Athletics Director Leadership: How Forces Affect Leadership and Organizational Change Agendas
Intercollegiate athletics have received considerable attention by scholars in higher education. Despite this wide treatment by scholars, there is little examination of the athletics director. Most of the published research on athletics directors disproportionately focuses on the responsibilities of the athletics director, the pressures of the leadership position, the characteristics and behaviors of these leaders, and the organizational culture of athletics departments. The purpose of this study was to investigate and gain insight into the environmental forces that disrupted and influenced athletics director leadership. This study explored how the participants understood, acknowledged, and reacted to forces that unavoidably influenced their choices. Particular attention was placed on comprehending how these individuals led change in their organizations while at the same time balanced the intersecting demands on their positions. Qualitative research methods were used to explore the forces that influenced athletics directors at large, public and private research universities that were part of the NCAA and sponsor Division I Football Bowl Subdivision (FBS), Football Championship Subdivision (FCS) or Division I-AAA (no football) athletics. A grounded theory methodological approach was used in the design and execution of this study. Using this method built theories through systematic stages of data analysis and conceptual development. The development of these concepts became the building blocks of theory,which explained the participants’ experiences as athletics directors. These findings offer insight into the forces that influenced athletics directors as they led change in their organizations.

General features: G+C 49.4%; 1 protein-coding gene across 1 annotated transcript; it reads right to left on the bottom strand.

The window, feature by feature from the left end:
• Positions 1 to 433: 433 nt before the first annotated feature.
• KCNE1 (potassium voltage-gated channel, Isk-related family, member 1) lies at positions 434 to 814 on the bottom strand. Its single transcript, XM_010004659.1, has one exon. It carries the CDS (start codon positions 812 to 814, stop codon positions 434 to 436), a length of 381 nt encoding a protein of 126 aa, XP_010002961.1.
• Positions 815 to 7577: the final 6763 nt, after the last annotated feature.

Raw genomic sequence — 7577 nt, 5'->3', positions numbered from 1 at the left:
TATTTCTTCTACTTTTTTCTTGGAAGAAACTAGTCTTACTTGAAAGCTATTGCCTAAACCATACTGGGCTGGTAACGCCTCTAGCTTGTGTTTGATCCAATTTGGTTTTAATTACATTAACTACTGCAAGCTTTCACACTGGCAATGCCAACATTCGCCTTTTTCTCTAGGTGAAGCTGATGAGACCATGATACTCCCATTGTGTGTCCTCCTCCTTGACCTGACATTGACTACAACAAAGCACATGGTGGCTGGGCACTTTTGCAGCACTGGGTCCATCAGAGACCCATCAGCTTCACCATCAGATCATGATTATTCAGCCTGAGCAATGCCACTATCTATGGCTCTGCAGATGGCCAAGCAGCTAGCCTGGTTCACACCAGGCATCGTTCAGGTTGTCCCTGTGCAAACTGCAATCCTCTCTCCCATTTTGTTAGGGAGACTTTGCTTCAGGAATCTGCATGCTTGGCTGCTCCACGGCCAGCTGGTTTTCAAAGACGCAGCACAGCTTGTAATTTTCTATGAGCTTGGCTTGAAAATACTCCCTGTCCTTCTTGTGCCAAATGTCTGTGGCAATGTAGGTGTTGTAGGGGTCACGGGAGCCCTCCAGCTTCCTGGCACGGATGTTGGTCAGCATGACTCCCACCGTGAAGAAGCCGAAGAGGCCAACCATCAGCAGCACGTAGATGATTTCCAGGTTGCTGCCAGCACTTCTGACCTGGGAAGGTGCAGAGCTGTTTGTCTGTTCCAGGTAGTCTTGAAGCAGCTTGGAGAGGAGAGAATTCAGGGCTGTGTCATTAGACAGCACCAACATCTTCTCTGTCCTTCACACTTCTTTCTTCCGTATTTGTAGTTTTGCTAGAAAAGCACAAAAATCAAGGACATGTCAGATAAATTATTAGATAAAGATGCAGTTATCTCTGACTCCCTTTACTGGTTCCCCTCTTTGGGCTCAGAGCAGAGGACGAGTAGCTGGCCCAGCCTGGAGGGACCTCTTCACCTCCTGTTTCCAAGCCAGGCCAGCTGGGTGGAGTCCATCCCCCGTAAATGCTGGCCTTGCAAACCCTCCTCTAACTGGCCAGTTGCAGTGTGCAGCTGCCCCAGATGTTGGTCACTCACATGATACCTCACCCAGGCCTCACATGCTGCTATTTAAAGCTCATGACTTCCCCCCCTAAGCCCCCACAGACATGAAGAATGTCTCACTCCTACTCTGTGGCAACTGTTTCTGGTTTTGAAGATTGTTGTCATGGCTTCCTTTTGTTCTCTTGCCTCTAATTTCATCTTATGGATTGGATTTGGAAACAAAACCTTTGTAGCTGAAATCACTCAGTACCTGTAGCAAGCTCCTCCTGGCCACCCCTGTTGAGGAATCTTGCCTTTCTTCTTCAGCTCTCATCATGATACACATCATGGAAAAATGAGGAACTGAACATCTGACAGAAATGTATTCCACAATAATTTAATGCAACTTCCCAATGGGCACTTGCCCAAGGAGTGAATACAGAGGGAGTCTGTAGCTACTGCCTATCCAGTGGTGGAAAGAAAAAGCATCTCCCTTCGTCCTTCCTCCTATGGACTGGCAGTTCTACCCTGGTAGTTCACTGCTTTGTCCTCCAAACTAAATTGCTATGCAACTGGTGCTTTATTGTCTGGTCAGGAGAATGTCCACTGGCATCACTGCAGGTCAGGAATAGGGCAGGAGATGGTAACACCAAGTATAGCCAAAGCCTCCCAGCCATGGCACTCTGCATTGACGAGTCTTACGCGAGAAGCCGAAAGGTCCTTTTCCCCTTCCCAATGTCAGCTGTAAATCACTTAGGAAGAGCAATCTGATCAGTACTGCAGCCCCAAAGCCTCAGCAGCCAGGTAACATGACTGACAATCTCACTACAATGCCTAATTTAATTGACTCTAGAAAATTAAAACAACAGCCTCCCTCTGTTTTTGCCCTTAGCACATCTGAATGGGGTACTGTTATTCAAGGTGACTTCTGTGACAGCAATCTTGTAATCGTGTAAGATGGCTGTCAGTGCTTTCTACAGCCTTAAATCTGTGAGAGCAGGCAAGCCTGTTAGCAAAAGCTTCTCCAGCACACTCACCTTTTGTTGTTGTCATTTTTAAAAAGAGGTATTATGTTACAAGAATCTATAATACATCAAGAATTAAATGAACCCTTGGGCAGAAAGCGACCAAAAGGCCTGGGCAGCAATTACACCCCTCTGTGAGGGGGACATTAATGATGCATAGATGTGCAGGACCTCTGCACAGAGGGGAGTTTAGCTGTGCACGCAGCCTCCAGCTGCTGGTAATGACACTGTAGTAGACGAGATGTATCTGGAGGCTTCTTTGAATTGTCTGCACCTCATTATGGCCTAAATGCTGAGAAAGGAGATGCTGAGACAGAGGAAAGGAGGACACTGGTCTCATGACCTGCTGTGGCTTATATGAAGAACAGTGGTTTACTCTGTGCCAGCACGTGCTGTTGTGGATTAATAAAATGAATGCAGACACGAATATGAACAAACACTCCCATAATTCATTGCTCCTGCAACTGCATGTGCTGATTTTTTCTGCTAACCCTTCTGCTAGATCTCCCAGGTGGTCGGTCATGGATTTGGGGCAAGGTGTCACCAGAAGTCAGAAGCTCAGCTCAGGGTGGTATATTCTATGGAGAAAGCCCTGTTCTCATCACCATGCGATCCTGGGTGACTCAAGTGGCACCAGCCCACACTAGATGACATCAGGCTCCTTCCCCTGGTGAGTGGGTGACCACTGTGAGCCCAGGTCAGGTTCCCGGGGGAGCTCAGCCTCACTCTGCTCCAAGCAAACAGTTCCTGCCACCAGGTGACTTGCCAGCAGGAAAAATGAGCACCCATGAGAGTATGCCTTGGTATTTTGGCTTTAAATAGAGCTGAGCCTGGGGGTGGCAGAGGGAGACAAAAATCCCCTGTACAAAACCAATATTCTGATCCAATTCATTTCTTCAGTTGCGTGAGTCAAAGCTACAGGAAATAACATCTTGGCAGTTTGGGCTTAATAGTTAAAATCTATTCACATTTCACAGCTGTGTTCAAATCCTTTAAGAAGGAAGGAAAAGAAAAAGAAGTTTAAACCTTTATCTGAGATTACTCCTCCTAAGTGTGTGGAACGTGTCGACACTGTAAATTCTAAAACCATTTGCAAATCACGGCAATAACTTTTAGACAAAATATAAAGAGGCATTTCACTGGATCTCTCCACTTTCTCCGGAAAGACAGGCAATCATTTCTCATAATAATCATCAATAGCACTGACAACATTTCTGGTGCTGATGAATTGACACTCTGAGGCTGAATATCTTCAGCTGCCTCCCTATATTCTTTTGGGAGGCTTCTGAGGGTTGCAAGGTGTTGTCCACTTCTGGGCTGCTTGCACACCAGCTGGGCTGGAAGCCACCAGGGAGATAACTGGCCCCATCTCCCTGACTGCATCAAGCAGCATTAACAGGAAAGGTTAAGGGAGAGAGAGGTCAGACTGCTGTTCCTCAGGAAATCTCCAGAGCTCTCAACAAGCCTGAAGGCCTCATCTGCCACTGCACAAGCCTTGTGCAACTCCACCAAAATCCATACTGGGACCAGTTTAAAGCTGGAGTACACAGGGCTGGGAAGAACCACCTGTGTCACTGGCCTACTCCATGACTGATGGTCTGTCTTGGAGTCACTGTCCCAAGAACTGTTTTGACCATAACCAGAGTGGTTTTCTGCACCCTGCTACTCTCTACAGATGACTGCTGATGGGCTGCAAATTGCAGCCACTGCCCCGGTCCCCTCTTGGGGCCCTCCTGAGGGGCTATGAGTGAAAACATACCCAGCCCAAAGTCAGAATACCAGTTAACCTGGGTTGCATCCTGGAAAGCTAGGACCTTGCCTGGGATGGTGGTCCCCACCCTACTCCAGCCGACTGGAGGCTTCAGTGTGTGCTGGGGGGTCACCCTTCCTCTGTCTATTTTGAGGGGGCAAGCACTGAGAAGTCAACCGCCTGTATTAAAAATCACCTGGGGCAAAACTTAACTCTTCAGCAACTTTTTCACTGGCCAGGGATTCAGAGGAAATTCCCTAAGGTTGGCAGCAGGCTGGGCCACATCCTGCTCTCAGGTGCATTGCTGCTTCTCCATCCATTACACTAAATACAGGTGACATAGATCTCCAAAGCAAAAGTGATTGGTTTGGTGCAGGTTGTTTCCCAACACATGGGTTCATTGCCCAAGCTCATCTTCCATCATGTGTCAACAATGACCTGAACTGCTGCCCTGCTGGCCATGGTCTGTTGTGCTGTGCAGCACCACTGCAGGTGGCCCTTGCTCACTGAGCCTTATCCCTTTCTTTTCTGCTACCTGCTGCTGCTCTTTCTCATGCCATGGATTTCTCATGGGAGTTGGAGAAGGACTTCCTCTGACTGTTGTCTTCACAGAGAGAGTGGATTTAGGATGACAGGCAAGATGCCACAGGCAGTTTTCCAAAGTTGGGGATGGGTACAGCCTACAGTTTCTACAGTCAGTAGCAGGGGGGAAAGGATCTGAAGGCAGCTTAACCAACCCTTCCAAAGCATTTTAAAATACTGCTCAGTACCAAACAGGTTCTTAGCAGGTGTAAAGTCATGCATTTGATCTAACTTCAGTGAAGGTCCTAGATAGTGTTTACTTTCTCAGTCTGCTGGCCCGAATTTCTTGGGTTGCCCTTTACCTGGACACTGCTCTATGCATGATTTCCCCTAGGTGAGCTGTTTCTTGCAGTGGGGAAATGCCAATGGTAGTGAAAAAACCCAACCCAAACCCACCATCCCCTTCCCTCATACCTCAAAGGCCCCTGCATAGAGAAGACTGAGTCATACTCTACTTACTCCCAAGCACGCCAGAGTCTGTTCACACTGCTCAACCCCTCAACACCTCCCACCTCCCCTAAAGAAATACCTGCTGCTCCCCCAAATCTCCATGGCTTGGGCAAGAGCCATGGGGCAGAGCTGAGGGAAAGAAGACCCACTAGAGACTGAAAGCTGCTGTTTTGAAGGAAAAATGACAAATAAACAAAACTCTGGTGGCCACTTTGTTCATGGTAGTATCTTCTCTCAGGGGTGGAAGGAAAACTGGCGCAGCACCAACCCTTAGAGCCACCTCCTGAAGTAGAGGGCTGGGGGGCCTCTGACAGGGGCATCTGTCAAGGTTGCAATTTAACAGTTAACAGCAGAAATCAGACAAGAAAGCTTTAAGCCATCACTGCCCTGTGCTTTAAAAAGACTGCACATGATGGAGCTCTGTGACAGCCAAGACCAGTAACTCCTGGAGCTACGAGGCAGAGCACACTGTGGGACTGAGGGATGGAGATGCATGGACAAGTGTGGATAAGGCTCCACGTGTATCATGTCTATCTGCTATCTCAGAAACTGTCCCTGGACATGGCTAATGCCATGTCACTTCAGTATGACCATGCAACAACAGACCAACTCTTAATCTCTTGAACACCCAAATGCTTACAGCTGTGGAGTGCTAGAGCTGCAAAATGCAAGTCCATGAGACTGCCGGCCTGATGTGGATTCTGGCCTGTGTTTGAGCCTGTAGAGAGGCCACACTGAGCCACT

Sports Management|Higher Education Administration|Educational leadership|Higher education
Christian, Marc E, "Athletics Director Leadership: How Forces Affect Leadership and Organizational Change Agendas" (2017). Dissertations available from ProQuest. AAI10279393.